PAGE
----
Doing Comics Justice on Film

Doing Comics Justice on Film

Contributor Tim Beyers sits down with The Motley Fool's Rick Engdahl to talk comics, TV, movies, tech, and related geekery. Beyers is a member of the Motley Fool Rule Breakers stock-picking team, as well as the real-money Motley Fool Supernova Odyssey I growth portfolio.

Marvel Studios has shown that it truly gets comics, and understands what's important to fans of the medium. In this video segment, Beyers says DC is heading in the right direction, but that Warner Brothers CEO Kevin Tsujihara has a ways to go in terms of truly engaging the fandom.

A full transcript follows the video.

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Richard Engdahl: If they actually start filming Wonder Woman, with Joss Whedon writing the script, I will buy shares immediately.

Tim Beyers: Absolutely. That one was shelved, but it's one that people were hungering for.

You know, you bring up an interesting point here. The other side of this story is that Marvel has done a very smart thing by hiring creators who understand the medium, and understand the characters.

Joss Whedon, big comic book guy, has actually written comics. Joe and Anthony Russo, big comic book fans, they're making Captain America: The Winter Soldier. They've also consulted Ed Brubaker, who wrote the original story of The Winter Soldier that the movie is going to be based on.

Marvel's being very smart about getting people who understand what fans want. The secret, I think, to making a comic book property that can transcend media is engaging the fans first, and then allowing it to blossom.

Once you get the fans out, and the fans get the word out, then it becomes a property that has legs. But if you don't engage the fans, the wider world doesn't care to begin with. You have to get the fans excited first. Marvel's figured out a way to do that. DC, I think, can do that.

Engdahl: They seemed to with The Dark Knight. That was a big step forward from the Clooney days of Batman.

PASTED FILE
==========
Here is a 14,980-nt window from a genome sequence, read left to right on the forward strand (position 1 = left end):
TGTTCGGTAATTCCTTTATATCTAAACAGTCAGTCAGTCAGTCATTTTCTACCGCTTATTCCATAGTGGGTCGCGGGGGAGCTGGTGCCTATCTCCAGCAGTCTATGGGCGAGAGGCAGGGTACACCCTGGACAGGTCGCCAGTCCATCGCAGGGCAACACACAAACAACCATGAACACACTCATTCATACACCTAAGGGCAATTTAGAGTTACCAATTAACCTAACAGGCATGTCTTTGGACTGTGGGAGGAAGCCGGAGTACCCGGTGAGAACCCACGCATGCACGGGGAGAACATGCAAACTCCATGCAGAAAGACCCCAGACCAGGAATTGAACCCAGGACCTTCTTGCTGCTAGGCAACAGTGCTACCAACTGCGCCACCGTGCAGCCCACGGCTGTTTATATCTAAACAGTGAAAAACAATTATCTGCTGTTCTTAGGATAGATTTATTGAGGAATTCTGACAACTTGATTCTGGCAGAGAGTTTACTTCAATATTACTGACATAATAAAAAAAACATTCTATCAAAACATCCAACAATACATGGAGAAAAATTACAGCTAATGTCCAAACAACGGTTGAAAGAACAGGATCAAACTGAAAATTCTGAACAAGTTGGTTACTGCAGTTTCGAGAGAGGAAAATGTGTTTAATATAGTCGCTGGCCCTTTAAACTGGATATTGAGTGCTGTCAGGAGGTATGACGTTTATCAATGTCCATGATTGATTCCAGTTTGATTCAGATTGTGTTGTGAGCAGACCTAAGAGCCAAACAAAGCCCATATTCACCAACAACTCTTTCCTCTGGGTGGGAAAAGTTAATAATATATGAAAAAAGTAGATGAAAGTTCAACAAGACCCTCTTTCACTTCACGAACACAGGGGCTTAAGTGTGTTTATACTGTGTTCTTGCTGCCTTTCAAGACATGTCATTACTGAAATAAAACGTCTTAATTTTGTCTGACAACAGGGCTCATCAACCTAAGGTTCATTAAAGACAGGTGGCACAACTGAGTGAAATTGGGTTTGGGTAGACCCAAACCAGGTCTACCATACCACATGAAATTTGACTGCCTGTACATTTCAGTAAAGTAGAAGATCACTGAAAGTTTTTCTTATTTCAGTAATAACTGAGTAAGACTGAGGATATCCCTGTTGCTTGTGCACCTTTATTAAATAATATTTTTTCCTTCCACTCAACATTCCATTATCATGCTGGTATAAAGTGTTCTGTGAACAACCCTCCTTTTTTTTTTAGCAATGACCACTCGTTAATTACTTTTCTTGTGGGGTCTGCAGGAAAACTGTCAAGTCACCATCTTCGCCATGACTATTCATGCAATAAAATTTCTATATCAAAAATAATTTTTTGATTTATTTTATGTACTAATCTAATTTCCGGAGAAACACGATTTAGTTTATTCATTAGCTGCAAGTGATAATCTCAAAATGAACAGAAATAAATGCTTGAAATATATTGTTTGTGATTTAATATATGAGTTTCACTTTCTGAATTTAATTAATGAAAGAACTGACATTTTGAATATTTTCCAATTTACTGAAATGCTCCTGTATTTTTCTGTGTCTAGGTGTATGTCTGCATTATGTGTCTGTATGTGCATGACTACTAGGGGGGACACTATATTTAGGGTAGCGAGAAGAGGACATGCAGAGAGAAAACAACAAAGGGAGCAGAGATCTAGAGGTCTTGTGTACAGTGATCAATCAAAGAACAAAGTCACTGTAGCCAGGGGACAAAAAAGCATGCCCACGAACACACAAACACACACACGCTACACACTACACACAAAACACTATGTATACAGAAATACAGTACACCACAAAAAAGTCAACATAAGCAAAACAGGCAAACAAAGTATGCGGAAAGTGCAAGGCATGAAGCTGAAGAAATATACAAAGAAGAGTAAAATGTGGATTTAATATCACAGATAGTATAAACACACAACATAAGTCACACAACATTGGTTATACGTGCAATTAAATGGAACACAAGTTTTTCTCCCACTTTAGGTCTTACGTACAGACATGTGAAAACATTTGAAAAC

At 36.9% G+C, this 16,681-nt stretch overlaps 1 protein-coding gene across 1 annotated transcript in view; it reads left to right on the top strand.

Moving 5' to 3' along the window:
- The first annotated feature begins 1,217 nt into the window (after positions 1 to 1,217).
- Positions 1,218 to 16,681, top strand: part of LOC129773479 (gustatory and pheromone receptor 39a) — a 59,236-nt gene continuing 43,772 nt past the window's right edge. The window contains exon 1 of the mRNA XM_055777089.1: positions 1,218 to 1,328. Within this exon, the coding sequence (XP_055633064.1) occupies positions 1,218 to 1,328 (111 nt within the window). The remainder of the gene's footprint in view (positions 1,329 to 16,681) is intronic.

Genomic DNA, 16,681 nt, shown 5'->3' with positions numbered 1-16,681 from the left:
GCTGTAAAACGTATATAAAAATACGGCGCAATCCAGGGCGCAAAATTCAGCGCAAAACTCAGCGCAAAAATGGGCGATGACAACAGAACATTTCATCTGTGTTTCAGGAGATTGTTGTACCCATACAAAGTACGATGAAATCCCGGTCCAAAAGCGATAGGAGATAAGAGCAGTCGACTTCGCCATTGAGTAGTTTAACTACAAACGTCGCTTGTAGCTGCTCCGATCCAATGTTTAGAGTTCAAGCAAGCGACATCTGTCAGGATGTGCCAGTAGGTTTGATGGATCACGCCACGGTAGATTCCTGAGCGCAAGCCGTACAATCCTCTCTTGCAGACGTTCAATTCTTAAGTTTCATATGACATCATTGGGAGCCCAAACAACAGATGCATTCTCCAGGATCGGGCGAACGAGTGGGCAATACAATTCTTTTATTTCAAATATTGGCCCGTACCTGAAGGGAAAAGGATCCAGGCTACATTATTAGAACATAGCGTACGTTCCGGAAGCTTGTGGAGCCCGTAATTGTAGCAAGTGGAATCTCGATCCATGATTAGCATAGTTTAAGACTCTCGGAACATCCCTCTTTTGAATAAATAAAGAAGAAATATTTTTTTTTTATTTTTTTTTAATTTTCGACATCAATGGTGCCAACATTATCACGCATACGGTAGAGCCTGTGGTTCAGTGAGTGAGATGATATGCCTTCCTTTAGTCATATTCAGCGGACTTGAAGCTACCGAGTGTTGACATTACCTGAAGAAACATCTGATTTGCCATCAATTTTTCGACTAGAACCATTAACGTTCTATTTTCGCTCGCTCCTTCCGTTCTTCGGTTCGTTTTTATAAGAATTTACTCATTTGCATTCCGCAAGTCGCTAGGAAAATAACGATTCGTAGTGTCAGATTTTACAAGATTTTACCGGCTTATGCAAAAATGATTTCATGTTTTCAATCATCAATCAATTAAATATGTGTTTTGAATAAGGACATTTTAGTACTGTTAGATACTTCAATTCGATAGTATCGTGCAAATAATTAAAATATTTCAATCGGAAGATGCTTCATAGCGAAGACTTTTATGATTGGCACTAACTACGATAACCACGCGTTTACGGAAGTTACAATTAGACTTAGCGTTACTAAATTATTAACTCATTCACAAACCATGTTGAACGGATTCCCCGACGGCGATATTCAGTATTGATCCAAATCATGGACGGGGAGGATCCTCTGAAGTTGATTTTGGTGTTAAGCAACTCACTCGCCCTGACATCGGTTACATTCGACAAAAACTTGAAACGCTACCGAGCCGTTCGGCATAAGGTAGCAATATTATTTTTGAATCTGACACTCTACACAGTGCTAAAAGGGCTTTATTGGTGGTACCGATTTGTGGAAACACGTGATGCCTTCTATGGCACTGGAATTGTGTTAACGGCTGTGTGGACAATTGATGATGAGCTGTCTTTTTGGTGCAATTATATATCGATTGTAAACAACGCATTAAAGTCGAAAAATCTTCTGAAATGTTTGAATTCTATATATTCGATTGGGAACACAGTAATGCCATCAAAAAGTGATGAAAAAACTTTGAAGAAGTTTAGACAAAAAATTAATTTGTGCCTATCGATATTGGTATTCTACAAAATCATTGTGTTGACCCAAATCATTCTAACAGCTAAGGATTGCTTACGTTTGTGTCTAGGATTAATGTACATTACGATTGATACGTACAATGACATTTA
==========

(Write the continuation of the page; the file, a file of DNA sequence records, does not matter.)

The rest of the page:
Beyers: Right. Absolutely.

Engdahl: That seemed to engage the fans. The hard-core comic book fans liked it, and then the general public bought on as well, right?

Beyers: Absolutely. Unfortunately, Christopher Nolan is only going to be involved in these DC properties at the executive producer level. He isn't like the universe show runner that Joss Whedon is, over at Marvel. You can tell that Marvel has given Joss a lot of freedom to look at the entirety of the Marvel universe and say, "What do you want to do?" That's very powerful.

They haven't done the same thing on the DC side of things. But, having said that, Man of Steel was a good film. Christopher Nolan's involvement does suggest good things, and Diane Nelson, who runs DC Entertainment, is thinking broadly about how they can leverage those characters and influence the guy at the top, Kevin Tsujihara, and get him thinking broadly about how to engage the DC universe.

They're taking the right steps, but they have to get those DC universe creators more intimately involved in the process. Right now, the difference is that Warner Brothers looks at DC as a pool. There isn't a DC equivalent of Marvel Studios.

Walt Disney has Marvel Studios and Kevin Feige runs it. It is its own thing. Warner Brothers is Warner Brothers, and when they want to make a DC movie they say, "Hey, we like this character. We want to make a movie." It's just not the same thing.

If they do engage the talent at the top of DC Entertainment, I think it'll change things.

The article Doing Comics Justice on Film originally appeared on

Fool contributor Tim Beyers is a member of the Motley Fool Rule Breakers stock-picking team and the Motley Fool Supernova Odyssey I mission. He owned shares of Walt Disney and Time Warner at the time of publication. Check out Tim's web home and portfolio holdings or connect with him on Google+, Tumblr, or Twitter, where he goes by @milehighfool. You can also get his insights delivered directly to your RSS reader.The Motley Fool recommends Walt Disney. The Motley Fool owns shares of Walt Disney. Try any of our Foolish newsletter services free for 30 days. We Fools may not all hold the same opinions, but we all believe that considering a diverse range of insights makes us better investors. The Motley Fool has a disclosure policy.

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